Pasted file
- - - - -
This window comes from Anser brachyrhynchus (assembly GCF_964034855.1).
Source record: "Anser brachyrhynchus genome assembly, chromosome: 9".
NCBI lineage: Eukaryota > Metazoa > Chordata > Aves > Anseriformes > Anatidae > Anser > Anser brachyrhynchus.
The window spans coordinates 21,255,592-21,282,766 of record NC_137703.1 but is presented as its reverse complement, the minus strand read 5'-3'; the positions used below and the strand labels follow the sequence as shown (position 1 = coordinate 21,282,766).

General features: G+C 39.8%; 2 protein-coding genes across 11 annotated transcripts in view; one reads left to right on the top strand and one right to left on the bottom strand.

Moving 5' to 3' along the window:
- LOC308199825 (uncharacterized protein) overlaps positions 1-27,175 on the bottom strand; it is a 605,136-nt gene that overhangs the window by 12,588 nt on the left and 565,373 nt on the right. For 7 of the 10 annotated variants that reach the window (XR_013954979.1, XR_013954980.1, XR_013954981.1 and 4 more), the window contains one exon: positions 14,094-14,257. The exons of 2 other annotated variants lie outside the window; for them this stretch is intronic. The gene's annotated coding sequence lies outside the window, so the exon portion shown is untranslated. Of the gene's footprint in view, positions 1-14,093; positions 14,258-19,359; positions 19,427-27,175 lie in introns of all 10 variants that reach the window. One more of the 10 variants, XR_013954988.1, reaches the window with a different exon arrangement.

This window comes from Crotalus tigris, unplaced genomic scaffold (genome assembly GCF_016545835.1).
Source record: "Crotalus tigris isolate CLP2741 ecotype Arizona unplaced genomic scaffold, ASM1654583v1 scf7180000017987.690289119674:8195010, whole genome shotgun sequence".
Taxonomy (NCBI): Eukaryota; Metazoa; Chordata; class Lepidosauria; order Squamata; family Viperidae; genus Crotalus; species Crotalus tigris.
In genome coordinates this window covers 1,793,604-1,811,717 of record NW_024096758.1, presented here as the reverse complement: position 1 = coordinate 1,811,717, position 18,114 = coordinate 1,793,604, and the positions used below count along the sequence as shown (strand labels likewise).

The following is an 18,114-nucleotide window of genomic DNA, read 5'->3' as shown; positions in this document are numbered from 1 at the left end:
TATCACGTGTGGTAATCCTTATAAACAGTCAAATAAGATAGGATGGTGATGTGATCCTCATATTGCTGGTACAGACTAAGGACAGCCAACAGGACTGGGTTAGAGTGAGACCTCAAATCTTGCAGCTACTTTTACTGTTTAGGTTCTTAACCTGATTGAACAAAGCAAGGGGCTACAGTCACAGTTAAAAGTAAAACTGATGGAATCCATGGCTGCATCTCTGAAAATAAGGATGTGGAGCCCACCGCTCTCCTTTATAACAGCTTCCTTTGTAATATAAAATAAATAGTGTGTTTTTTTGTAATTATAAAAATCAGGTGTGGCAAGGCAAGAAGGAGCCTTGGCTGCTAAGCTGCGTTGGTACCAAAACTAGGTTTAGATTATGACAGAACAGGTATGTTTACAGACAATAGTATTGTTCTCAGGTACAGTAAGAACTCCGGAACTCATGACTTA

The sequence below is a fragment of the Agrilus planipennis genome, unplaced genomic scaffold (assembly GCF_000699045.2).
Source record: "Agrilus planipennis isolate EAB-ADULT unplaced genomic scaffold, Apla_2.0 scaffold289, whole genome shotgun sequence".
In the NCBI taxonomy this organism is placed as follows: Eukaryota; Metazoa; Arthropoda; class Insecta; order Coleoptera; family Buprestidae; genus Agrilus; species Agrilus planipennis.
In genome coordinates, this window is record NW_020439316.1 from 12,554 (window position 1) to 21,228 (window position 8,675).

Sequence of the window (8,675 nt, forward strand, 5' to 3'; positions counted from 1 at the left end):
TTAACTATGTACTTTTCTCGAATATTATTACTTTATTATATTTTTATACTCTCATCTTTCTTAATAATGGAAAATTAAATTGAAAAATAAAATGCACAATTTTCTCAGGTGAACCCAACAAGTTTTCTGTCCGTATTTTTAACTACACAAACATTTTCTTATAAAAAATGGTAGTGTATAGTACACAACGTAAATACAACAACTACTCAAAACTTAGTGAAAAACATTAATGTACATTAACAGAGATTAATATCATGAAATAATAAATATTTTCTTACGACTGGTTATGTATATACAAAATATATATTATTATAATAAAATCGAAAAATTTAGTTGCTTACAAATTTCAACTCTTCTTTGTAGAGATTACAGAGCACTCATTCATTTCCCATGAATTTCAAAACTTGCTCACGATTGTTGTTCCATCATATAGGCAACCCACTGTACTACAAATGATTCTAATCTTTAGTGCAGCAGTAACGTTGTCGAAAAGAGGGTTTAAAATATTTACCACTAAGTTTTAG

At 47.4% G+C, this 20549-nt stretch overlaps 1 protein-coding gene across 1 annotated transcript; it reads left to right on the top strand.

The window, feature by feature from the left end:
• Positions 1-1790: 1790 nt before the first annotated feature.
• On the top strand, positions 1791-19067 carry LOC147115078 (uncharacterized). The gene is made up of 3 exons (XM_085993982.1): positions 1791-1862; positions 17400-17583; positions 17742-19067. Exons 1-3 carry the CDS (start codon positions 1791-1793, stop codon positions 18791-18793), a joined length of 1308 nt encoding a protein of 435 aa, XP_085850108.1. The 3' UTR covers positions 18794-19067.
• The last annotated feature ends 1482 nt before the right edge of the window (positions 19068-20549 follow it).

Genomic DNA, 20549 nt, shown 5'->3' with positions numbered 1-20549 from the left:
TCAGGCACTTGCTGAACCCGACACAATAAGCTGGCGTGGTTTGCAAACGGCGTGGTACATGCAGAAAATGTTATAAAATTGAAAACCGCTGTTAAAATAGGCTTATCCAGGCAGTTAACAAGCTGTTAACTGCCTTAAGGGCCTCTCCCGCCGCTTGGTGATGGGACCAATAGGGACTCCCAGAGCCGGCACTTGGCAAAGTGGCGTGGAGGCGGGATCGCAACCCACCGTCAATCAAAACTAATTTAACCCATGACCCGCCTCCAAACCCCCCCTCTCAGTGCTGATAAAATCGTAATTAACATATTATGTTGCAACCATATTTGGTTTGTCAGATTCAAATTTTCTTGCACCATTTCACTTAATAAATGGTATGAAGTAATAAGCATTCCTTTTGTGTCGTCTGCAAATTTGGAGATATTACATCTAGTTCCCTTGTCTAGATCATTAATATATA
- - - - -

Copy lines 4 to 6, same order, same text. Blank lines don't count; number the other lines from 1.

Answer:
The window spans coordinates 21,255,592-21,282,766 of record NC_137703.1 but is presented as its reverse complement, the minus strand read 5'-3'; the positions used below and the strand labels follow the sequence as shown (position 1 = coordinate 21,282,766).

General features: G+C 39.8%; 2 protein-coding genes across 11 annotated transcripts in view; one reads left to right on the top strand and one right to left on the bottom strand.

Moving 5' to 3' along the window: